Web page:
Cu3 0.23 2.56 2.63 3.62 2.34
Cu4 0.19 3.97 3.73 3.93 2.36

 Ni

Control 0.12 0.05 0.14 0.05 0.03
Unspiked 0.15 0.19 0.28 0.17 0.02
Ni1 0.08 2.27 4.06 2.73 0.57
Ni2 0.09 3.31 4.86 2.56 0.91
Ni3 0.09 9.87 10.22 8.18 1.63
Ni4 0.11 13.17 10.79 8.52 2.22

 Zn

Control 1.03 0.87 2.37 1.35 0.12
Unspiked 2.45 3.47 4.94 3.67 0.10
Zn1 1.33 38.08 35.63 29.06 0.42
Zn2 1.10 69.43 80.29 58.11 0.54
Zn3 1.10 146.66 87.32 76.46 0.88
Zn4 0.95 475.61 198.81 214.10 2.94

Plot 2002 2003 2004 2005

 pH

Control 6.94 6.68 6.70 6.34
Unspiked 6.81 6.78 6.28 6.35
Cu1 6.65 6.40 6.29 6.36
Cu2 6.51 6.50 5.53 6.31
Cu3 6.61 6.36 6.14 6.35
Cu4 6.46 6.60 6.39 6.78
Ni1 6.80 6.41 6.08 6.27
Ni2 7.00 6.89 5.94 6.47
Ni3 7.27 6.84 6.17 5.80
Ni4 6.69 6.81 6.64 6.18
Zn1 6.67 6.30 6.62 6.16
Zn2 7.02 6.84 6.53 6.71
Zn3 7.14 7.00 6.28 6.55
Zn4 6.99 6.83 6.46 6.45

 Cu

Control 0.26 0.19 0.33 1.04
Unspiked 0.34 0.25 0.38 0.60
Cu1 0.87 0.76 0.83 1.68
Cu2 1.17 0.94 1.32 0.99
Cu3 2.08 1.51 n.d. 0.85
Cu4 2.08 1.87 2.75 2.28

 Ni

Control 0.09 0.05 0.09 0.05
Unspiked 0.09 0.07 0.09 0.05
Ni1 0.34 0.31 0.22 0.17
Ni2 0.55 0.34 0.36 0.24
Ni3 0.95 0.80 0.95 0.73
Ni4 1.30 0.94 0.77 0.73

 Zn

Control 0.12 0.08 0.15 0.96
Unspiked 0.12 0.08 0.15 0.29
Zn1 0.30 0.24 0.31 1.01
Zn2 0.22 0.28 0.15 0.70
Zn3 0.47 0.40 0.61 1.01
Zn4 1.52 0.84 2.91 2.92

(A) Before biosolids amendment.

Table 3. The pH of soils from trial plots

Baseline pH in 1997 before biosolids amendment was 5.64
(mean value of 14 plots)

Plot 1998 1999 2000 2001

Control 5.49 5.61 5.49 6.88
Unspiked 5.49 5.51 5.46 6.81
Cu1 5.50 5.52 5.50 6.89
Cu2 5.54 5.66 5.66 6.99
Cu3 5.37 5.50 5.54 7.12
Cu4 5.34 5.48 5.44 6.90
Ni1 5.48 5.48 5.39 6.72
Ni2 5.76 5.75 5.70 6.99
Ni3 5.48 5.55 5.54 6.83
Ni4 5.39 5.48 5.47 6.78
Zn1 5.43 5.43 5.43 6.71
Zn2 5.42 5.48 5.51 7.12
Zn3 5.41 5.57 5.59 7.08
Zn4 5.07 5.32 5.32 6.70

Plot 2002 2003 2004 2005

Control 7.02 6.90 6.89 6.58
Unspiked 6.98 6.87 6.81 6.41
Cu1 6.75 6.75 6.76 6.46
Cu2 6.88 6.68 6.92 6.47
Cu3 6.93 6.80 6.82 6.61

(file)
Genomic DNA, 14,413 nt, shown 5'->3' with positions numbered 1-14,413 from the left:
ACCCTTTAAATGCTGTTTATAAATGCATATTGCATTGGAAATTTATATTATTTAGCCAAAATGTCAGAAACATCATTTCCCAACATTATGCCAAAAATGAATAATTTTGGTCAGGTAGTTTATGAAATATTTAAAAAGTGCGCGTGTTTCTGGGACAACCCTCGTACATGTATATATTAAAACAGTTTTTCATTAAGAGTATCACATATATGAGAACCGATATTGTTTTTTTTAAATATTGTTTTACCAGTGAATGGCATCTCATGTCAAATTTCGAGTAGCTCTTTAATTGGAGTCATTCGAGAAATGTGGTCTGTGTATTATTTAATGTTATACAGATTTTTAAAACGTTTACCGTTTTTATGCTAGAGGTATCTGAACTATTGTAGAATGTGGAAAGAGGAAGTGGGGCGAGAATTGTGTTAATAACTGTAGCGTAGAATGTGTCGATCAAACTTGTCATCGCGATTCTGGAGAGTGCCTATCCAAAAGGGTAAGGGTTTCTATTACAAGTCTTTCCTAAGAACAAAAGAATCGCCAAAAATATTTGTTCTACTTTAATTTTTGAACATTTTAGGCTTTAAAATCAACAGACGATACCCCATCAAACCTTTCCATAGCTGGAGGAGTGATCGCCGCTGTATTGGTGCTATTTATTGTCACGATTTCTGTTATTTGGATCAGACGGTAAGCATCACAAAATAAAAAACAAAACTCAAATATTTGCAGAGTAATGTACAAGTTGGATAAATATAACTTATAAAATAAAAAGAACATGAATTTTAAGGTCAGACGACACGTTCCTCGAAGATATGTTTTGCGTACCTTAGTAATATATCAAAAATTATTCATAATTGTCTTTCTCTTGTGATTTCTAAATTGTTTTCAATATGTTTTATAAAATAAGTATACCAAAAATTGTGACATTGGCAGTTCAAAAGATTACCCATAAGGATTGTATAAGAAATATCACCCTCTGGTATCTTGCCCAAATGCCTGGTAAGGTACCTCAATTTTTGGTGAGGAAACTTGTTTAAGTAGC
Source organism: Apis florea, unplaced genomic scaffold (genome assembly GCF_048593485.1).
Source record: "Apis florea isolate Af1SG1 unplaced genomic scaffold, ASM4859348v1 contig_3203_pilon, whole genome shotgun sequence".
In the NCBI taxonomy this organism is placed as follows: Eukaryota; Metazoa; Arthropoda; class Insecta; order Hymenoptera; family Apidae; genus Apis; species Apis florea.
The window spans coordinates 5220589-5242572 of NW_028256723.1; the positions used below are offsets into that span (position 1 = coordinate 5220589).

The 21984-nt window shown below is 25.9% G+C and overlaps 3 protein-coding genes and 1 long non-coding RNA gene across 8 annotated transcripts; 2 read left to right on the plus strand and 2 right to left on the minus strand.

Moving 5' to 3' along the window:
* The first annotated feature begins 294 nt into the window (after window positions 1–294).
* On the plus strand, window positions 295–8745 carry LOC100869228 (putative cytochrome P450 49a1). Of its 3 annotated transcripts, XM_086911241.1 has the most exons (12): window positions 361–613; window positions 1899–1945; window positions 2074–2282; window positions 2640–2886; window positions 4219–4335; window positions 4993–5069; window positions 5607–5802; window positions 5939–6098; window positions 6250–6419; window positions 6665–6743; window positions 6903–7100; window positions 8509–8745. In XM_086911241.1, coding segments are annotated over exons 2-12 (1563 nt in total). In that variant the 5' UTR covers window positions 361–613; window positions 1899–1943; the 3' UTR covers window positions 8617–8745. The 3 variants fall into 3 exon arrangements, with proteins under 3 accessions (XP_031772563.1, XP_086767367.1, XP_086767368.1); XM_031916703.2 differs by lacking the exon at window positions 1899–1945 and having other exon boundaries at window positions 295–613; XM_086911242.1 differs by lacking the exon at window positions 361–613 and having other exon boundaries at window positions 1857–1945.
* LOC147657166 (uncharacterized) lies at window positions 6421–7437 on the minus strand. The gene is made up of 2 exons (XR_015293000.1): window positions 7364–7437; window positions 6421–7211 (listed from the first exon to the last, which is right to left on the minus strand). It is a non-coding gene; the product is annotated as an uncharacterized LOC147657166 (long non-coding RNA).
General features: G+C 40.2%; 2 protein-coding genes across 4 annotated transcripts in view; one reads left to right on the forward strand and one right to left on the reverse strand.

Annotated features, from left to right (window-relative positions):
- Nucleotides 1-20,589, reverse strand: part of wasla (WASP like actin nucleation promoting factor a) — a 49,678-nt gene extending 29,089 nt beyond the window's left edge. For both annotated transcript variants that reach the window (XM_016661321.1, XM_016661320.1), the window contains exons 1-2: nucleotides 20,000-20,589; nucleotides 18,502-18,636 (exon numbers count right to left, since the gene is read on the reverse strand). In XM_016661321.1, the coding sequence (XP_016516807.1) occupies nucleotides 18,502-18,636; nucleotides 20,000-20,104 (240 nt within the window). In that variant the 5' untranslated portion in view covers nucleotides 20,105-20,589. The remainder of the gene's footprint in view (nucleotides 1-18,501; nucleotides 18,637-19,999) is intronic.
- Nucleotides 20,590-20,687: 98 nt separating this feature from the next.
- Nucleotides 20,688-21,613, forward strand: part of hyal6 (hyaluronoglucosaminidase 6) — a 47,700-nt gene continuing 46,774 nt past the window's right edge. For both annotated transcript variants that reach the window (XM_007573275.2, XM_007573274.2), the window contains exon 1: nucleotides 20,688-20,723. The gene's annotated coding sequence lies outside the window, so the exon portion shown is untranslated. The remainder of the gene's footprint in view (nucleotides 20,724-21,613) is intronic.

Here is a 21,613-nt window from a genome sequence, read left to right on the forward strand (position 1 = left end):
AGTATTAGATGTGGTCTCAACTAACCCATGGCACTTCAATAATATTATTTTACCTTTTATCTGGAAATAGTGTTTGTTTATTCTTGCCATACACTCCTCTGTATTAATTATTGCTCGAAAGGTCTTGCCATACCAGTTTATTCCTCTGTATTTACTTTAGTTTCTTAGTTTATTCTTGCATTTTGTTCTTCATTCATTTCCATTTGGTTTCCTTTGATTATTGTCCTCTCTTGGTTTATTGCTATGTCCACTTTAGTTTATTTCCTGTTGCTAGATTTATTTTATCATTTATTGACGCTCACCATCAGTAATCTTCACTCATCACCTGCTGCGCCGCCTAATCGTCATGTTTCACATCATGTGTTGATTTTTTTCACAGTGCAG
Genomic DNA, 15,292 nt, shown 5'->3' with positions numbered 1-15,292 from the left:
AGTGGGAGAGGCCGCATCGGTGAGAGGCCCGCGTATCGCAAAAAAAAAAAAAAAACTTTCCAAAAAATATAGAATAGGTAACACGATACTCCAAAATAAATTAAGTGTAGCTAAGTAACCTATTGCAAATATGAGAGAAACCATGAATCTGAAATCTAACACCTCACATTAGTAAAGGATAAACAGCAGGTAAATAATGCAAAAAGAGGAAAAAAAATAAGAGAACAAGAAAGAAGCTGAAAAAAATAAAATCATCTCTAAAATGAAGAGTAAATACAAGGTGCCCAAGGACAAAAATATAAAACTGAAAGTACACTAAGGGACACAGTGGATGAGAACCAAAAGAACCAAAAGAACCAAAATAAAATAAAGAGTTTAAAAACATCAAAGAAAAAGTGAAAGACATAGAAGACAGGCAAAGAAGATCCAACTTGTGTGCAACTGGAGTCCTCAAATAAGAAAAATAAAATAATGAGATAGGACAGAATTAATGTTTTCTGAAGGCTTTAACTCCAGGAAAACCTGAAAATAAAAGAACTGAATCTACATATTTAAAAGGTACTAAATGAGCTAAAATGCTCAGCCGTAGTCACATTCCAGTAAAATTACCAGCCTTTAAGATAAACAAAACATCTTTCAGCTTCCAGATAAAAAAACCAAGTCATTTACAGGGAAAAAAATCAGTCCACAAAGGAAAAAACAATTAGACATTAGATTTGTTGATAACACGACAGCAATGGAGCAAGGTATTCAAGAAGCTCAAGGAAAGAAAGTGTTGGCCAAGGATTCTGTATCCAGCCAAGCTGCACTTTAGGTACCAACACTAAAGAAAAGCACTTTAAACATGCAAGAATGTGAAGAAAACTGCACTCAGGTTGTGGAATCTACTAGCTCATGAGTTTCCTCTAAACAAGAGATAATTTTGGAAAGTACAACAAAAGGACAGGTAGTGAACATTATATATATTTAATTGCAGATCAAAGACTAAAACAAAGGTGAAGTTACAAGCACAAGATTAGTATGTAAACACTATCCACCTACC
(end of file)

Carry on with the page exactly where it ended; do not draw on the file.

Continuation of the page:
Cu4 6.79 6.81 6.84 6.57
Ni1 6.80 6.76 6.81 6.33
Ni2 7.07 6.88 6.89 6.51
Ni3 7.03 6.77 6.68 6.30
Ni4 6.65 6.83 6.84 6.29
Zn1 6.79 6.62 6.83 6.37
Zn2 7.00 6.89 7.02 6.61
Zn3 7.06 6.93 6.93 6.62
Zn4 6.83 6.78 6.89 6.51

Table 4. Cu, Ni, and Zn species as percentages of their concentrations
in soil solution

Species include free metal ions ([Cu.sup.2+], [Ni.sup.2+],
[Zn.sup.2+]), metal ions bound with fulvic acid, and ion pairs of
the metals with anions (not shown in the table). 0, Values between
0.01 and 0.03

Plot 1997 (A) 1998 1999 2000 2001

 [Cu.sup.2+]

Control 5 37 5 11 0
Unspiked 7 33 8 11 0
Cul 17 37 10 l4 0
Cu2 11 38 10 8 0
Cu3 6 42 12 14 0
Cu4 5 45 14 14 0

 Fulvic acid

Control 93 44 92 82 100
Unspiked 91 47 88 83 100
Cul 77 39 84 77 100
Cu2 84 35 83 87 100
Cu3 91 26 80 78 100
Cu4 93 22 76 78 100

 [Ni.sup.2+]

Control 67 67 61 62 26
Unspiked 69 63 6l 61 29
Nil 68 64 60 61 37
Ni2 66 64 56 61 34
Ni3 69 61 61 62 34
Ni4 67 62 61 64 36

 Fulvic acid

Control 10 1 5 4 20
Unspiked 8 1 4 4 19
Nil 8 1 3 3 18
Ni2 7 1 4 5 22
Ni3 8 1 5 5 23
Ni4 9 1 4 5 24

 [Zn.sup.2+]

Control 64 67 59 61 25
Unspiked 66 63 60 60 26
Znl 65 58 58 58 29
Zn2 68 54 58 59 21
Zn3 65 50 57 60 26
Zn4 65 42 54 56 24

 Fulvic acid

Control 14 1 7 5 42
Unspiked 11 2 7 5 37
Znl 12 1 5 6 36
Zn2 6 l 5 6 56
Zn3 9 1 5 5 48
Zn4 11 1 5 4 39

Plot 2002 2003 2004 2005

 [Cu.sup.2+]

Control 2 6 0.1 1
Unspiked 1 4 0.2 1
Cul 3 16 0.2 2
Cu2 10 14 0.8 1
Cu3 5 13 0.3
Cu4 7 13 0.2 1

 Fulvic acid

Control 84 77 100 97
Unspiked 91 78 99 97
Cul 92 3 100 95
Cu2 60 66 99 98
Cu3 81 5 99
Cu4 76 49 100 97

 [Ni.sup.2+]

Control 39 59 47 56
Unspiked 43 56 53 55
Nil 47 55 57 57
Ni2 40 49 54 52
Ni3 38 51 53 54
Ni4 44 53 48 56

 Fulvic acid

Control 1 1 24 5
Unspiked 2 1 17 5
Nil 3 1 14 5
Ni2 1 1 13 6
Ni3 2 1 23 3
Ni4 2 1 21 5

 [Zn.sup.2+]

Control 43 60 40 54
Unspiked 45 58 48 53
Znl 45 56 40 54
Zn2 43 55 40 48
Zn3 43 49 48 50
Zn4 40 55 49 51

 Fulvic acid

Control 3 2 37 9
Unspiked 5 2 26 9
Znl 5 1 39 7
Zn2 5 1 35 14
Zn3 5 1 25 11
Zn4 4 1 40 12

(A) Baseline data before biosolids amendment.
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Article Details
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Author:Yuan, Guodong
Publication:Australian Journal of Soil Research
Article Type:Report
Geographic Code:8AUST
Date:May 1, 2009
Words:5363